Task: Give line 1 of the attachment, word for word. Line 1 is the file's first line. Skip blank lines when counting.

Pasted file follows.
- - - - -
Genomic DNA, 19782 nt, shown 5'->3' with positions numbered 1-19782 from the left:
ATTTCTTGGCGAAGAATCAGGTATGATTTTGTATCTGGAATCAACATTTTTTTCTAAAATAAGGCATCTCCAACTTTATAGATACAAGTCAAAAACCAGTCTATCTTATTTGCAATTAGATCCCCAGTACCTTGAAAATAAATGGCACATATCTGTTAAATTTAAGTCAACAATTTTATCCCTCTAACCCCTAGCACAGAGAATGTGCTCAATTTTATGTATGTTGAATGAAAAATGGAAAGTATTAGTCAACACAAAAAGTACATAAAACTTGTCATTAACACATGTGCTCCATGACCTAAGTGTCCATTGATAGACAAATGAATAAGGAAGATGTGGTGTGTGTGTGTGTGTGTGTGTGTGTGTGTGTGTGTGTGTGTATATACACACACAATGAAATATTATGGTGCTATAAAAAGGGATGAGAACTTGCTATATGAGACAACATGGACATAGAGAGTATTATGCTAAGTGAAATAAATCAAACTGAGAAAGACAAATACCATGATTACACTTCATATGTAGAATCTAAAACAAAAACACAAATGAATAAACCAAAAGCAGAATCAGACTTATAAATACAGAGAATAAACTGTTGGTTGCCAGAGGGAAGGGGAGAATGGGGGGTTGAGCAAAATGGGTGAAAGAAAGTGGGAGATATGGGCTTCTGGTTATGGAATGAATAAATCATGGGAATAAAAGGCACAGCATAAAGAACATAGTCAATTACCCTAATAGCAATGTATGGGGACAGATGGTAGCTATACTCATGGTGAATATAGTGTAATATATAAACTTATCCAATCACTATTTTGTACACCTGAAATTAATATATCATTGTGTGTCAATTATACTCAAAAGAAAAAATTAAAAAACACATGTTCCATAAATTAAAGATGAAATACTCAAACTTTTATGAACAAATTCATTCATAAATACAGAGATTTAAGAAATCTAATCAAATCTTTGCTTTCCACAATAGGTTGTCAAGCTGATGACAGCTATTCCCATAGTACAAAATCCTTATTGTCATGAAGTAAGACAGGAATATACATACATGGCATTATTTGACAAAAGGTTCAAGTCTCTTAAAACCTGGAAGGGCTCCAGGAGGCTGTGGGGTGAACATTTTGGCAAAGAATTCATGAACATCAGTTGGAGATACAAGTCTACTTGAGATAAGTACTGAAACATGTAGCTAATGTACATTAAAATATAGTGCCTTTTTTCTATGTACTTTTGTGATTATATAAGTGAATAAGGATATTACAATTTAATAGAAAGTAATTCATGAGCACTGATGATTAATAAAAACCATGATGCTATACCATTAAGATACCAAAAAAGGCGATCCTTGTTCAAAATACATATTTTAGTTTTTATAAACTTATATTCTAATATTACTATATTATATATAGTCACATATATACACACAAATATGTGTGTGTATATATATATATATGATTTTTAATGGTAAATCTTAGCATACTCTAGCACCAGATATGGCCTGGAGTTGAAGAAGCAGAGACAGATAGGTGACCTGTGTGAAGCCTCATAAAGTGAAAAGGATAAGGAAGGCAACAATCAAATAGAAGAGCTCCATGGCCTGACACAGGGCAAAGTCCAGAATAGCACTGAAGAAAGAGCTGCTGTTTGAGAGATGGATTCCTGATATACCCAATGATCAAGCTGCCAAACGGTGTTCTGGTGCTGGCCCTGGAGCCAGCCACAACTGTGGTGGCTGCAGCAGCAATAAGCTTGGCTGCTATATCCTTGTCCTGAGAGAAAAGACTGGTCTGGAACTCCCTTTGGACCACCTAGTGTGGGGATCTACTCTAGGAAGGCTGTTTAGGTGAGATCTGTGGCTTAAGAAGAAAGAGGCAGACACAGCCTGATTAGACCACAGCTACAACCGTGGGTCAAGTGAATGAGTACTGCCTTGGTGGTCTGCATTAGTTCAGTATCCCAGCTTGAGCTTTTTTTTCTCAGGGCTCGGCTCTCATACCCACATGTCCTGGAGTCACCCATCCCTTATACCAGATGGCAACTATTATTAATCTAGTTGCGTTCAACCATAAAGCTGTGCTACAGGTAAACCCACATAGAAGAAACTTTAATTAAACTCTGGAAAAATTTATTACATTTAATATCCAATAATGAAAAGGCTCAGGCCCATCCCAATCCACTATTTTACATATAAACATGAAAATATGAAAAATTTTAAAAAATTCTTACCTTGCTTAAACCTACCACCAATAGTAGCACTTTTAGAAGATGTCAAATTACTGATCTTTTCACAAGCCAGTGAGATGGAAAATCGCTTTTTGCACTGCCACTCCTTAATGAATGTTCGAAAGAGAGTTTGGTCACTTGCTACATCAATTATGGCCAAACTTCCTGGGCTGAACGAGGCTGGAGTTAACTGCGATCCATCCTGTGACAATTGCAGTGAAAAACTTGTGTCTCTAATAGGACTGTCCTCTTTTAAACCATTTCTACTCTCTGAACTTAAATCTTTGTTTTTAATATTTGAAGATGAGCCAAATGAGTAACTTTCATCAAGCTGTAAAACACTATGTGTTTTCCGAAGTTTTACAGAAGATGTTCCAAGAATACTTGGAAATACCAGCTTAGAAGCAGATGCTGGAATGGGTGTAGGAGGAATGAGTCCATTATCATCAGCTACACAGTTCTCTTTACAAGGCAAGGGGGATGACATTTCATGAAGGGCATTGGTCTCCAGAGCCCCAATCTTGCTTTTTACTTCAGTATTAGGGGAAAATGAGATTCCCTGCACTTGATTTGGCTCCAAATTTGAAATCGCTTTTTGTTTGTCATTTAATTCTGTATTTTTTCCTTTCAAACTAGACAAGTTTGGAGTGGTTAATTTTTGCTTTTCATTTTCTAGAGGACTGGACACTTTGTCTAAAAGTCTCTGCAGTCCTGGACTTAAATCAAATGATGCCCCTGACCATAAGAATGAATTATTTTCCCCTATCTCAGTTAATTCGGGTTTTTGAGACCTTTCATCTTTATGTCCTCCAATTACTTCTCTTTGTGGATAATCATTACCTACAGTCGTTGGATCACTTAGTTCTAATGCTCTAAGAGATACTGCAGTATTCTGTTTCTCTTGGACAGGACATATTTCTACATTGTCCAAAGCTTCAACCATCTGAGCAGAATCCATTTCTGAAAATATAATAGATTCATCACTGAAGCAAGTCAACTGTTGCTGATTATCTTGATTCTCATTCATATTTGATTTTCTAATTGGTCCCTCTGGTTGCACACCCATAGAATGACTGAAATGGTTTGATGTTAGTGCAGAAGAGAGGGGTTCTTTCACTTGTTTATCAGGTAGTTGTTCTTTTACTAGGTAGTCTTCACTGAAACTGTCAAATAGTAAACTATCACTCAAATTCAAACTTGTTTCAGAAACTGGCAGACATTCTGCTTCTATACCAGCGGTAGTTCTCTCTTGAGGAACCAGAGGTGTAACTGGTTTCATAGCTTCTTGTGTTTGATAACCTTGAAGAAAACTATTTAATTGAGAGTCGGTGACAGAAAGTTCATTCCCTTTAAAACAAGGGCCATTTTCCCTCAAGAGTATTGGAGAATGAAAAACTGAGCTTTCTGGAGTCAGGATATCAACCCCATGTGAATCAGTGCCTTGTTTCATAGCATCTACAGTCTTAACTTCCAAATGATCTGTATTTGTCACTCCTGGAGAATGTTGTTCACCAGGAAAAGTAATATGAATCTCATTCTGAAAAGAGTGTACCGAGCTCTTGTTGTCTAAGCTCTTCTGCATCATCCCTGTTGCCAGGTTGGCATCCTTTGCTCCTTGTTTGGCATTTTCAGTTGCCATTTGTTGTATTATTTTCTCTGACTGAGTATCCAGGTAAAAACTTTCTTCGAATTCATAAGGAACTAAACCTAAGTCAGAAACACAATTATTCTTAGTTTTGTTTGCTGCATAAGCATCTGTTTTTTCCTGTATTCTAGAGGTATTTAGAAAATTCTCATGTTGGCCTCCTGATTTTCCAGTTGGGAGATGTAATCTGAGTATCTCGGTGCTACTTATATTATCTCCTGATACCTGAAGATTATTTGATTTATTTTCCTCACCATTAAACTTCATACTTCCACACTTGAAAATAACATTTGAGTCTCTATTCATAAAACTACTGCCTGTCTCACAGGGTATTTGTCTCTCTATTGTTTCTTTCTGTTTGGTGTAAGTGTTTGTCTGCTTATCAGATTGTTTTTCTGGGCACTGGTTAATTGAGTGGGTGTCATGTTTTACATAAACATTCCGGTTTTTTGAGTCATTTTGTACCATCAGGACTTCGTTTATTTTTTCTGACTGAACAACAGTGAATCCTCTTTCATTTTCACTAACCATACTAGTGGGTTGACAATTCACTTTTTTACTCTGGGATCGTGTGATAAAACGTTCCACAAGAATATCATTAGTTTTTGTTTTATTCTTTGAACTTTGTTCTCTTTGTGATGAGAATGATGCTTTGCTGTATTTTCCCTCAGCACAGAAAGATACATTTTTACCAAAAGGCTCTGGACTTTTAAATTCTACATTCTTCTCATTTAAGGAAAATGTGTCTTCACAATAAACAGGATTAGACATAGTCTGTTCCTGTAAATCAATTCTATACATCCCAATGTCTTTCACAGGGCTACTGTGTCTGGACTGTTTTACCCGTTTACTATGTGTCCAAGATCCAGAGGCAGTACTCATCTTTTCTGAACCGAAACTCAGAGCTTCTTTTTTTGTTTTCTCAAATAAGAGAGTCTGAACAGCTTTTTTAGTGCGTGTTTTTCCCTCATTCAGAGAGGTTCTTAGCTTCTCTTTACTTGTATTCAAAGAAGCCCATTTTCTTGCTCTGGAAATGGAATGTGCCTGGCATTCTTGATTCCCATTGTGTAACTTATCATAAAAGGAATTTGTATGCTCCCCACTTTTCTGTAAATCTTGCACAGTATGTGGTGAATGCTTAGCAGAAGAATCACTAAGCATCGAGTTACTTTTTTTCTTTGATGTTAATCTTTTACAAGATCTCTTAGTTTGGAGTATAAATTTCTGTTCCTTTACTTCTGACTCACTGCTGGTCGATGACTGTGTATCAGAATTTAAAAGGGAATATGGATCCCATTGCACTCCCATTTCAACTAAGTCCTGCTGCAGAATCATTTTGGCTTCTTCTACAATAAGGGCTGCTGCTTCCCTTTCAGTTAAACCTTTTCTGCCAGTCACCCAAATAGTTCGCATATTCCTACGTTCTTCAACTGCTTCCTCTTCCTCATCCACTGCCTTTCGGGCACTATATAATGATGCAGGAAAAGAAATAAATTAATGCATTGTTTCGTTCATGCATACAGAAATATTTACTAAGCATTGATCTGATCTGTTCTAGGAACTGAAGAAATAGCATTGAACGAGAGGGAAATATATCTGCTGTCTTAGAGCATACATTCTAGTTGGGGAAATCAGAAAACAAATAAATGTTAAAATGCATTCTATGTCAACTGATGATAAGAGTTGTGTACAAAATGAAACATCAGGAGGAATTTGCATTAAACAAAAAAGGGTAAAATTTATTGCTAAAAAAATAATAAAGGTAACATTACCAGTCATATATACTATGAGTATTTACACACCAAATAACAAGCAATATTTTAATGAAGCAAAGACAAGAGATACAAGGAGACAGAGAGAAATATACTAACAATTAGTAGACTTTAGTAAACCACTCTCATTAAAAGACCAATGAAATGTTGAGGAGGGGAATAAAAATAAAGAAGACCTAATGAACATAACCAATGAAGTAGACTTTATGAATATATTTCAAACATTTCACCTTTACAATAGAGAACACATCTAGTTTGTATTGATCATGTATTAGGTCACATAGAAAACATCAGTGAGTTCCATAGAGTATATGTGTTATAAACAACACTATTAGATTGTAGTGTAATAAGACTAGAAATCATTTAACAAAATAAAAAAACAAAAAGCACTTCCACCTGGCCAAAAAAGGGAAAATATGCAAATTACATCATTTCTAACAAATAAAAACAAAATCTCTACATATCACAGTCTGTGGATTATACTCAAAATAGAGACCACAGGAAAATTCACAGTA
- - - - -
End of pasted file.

Genomic DNA, 19782 nt, shown 5'->3' with positions numbered 1-19782 from the left: